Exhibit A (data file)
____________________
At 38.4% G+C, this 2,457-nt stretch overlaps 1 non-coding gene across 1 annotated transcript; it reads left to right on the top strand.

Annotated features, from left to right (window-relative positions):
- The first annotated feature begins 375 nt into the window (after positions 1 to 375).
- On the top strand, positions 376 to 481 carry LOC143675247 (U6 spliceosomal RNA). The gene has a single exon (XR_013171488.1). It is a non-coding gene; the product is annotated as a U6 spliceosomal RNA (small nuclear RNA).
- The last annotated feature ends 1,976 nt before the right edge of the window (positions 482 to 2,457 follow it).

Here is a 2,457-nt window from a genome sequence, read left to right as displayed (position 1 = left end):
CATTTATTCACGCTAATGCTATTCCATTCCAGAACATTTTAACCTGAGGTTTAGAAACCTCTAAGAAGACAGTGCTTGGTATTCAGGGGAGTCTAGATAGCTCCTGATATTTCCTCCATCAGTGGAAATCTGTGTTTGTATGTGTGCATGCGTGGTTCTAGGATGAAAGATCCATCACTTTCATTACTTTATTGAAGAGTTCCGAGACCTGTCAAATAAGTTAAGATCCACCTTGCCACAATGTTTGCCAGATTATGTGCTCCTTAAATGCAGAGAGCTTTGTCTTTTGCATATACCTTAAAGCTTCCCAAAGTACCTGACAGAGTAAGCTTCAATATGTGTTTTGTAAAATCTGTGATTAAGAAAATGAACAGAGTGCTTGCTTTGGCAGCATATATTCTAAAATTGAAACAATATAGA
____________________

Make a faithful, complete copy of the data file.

At 38.4% G+C, this 2,457-nt stretch overlaps 1 non-coding gene across 1 annotated transcript; it reads left to right on the top strand.

Annotated features, from left to right (window-relative positions):
- The first annotated feature begins 375 nt into the window (after positions 1 to 375).
- On the top strand, positions 376 to 481 carry LOC143675247 (U6 spliceosomal RNA). The gene has a single exon (XR_013171488.1). It is a non-coding gene; the product is annotated as a U6 spliceosomal RNA (small nuclear RNA).
- The last annotated feature ends 1,976 nt before the right edge of the window (positions 482 to 2,457 follow it).

Here is a 2,457-nt window from a genome sequence, read left to right as displayed (position 1 = left end):
CATTTATTCACGCTAATGCTATTCCATTCCAGAACATTTTAACCTGAGGTTTAGAAACCTCTAAGAAGACAGTGCTTGGTATTCAGGGGAGTCTAGATAGCTCCTGATATTTCCTCCATCAGTGGAAATCTGTGTTTGTATGTGTGCATGCGTGGTTCTAGGATGAAAGATCCATCACTTTCATTACTTTATTGAAGAGTTCCGAGACCTGTCAAATAAGTTAAGATCCACCTTGCCACAATGTTTGCCAGATTATGTGCTCCTTAAATGCAGAGAGCTTTGTCTTTTGCATATACCTTAAAGCTTCCCAAAGTACCTGACAGAGTAAGCTTCAATATGTGTTTTGTAAAATCTGTGATTAAGAAAATGAACAGAGTGCTTGCTTTGGCAGCATATATTCTAAAATTGAAACAATATAGA